On Tuesday AT&T withdrew its application to buy T-Mobile USA’s mobile licenses. It is speculated that the corporation made this move in order to avoid the publication of an internal staff report. The FCC released the document anyway, much to AT&T’s chagrin, in the belief that the merger is against the public interest.
We at LLM decided to take a look at what this withdrawal means for the future of the mobile behemoth as well as the February trial. The U.S. Department of Justice is questioning whether the proposed acquisition is even still active.
On November 22 the Federal Communications Commission (FCC) announced that the $39 billion acquisition would be contrary to public interest. The merger, according to FCC, would result in the single largest merger in U.S. cell phone market history, nearly monopolizing the industry. AT&T disagrees. The company has made a statement that they are disappointed in the decision FCC made stating that the proposed merger would have created billions in new investments and jobs for the U.S. economy.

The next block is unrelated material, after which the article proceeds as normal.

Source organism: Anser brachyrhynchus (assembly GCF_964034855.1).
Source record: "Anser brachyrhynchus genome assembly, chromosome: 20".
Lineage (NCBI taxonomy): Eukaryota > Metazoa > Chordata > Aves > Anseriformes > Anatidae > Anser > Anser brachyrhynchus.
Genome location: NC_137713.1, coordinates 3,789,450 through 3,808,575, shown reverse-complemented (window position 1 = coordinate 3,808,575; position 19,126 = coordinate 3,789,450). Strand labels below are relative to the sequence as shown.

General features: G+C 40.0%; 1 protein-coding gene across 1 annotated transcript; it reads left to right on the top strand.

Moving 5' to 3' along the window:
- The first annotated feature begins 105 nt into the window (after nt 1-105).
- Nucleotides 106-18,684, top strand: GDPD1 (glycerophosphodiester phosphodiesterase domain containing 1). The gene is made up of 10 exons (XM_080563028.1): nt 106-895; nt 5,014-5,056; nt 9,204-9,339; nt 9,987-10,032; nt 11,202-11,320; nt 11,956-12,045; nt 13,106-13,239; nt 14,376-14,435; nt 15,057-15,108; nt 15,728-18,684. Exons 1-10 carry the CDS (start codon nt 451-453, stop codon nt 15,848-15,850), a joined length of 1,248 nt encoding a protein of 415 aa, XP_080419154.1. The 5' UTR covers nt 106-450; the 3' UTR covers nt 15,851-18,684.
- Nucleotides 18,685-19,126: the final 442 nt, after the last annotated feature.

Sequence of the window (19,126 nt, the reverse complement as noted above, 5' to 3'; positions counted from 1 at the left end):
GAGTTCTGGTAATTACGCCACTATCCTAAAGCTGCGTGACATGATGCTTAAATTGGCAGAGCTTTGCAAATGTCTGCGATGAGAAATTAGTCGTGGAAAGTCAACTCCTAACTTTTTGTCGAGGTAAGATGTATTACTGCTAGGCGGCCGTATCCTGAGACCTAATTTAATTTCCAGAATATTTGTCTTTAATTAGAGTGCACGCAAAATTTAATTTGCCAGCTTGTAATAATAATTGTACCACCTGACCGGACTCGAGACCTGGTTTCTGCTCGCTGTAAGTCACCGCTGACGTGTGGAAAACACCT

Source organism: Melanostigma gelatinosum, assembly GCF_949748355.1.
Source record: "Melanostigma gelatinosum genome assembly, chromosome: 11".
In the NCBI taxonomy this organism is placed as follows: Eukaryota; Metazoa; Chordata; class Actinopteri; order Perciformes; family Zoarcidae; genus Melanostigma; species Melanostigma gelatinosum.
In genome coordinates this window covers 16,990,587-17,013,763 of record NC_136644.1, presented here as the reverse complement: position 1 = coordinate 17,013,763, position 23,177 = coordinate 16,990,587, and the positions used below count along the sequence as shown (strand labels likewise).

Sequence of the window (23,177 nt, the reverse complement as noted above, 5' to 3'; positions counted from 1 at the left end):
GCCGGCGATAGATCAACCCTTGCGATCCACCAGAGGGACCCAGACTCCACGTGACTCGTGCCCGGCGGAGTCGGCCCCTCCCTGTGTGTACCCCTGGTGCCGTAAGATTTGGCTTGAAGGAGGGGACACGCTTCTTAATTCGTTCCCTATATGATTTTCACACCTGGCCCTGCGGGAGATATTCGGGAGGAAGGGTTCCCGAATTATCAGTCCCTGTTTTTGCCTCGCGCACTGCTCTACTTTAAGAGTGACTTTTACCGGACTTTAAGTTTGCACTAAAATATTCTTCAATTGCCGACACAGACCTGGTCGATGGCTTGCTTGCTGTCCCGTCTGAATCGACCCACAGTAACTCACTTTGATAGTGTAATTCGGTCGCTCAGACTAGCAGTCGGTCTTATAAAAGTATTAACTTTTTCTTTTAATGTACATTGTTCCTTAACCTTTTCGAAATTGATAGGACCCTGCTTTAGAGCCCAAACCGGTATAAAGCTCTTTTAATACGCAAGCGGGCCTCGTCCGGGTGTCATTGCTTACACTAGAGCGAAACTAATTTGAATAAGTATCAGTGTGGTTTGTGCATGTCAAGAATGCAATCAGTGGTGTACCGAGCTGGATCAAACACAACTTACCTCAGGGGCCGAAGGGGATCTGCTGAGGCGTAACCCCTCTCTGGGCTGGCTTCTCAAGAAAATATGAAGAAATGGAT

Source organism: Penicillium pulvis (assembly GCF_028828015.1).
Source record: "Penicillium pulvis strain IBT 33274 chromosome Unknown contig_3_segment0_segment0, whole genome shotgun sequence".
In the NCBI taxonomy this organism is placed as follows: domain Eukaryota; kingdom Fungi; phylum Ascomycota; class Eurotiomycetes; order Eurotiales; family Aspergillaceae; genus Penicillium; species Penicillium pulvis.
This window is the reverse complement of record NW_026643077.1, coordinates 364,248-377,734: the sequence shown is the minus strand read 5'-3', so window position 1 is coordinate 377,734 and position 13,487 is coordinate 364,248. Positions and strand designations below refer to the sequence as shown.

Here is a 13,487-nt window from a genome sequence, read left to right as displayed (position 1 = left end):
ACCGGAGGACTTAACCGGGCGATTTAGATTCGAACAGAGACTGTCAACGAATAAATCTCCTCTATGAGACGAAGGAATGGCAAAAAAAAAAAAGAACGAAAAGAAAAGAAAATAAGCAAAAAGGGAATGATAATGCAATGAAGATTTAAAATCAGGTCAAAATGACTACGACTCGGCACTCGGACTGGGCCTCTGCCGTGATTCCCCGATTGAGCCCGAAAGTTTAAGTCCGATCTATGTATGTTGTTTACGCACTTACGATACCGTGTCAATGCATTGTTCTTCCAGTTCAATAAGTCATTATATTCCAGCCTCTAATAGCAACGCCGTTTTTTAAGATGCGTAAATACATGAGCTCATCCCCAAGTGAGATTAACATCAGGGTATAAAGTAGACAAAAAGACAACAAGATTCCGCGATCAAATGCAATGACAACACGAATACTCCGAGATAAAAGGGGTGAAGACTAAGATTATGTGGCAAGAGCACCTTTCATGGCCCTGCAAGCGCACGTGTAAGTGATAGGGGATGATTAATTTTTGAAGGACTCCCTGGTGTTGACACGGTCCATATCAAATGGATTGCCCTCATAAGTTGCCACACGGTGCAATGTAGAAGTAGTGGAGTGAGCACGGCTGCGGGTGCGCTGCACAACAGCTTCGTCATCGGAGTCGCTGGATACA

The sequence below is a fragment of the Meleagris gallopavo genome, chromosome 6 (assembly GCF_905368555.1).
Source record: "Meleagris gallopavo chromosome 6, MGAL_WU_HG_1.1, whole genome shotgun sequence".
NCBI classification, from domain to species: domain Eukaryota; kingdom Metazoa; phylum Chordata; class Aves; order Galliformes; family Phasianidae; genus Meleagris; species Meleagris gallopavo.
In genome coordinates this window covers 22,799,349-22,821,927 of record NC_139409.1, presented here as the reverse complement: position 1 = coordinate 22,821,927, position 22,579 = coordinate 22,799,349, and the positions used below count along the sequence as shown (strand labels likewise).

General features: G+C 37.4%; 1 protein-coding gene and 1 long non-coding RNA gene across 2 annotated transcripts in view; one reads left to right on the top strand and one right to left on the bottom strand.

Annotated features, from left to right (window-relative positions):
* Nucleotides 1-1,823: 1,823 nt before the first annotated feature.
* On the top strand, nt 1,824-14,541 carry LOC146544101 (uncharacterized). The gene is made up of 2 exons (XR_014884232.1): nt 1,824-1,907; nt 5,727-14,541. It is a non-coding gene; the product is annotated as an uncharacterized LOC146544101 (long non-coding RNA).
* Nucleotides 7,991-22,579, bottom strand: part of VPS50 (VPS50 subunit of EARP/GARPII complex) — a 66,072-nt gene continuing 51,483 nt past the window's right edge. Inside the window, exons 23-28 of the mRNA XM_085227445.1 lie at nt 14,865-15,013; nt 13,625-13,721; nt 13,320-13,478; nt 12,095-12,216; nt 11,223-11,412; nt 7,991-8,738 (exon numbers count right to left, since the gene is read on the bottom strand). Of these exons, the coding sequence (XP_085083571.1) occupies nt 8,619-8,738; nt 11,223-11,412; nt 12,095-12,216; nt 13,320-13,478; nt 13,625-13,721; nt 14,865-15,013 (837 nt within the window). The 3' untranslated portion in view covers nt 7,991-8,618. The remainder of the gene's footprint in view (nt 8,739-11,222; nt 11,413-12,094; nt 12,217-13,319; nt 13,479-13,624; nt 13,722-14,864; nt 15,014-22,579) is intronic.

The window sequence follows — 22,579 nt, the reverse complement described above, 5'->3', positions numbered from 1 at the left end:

However, the internal document published by the FCC admits that jobs would be lost with this merger. In fact, FCC officials say that the suggested 96,000 resulted new jobs would actually lead to several big layoffs in order to combine duplicated positions. Nevertheless, AT&T still states that it will not retreat on the T-Mobile acquisition.
The antitrust case trial is scheduled to start for February 13.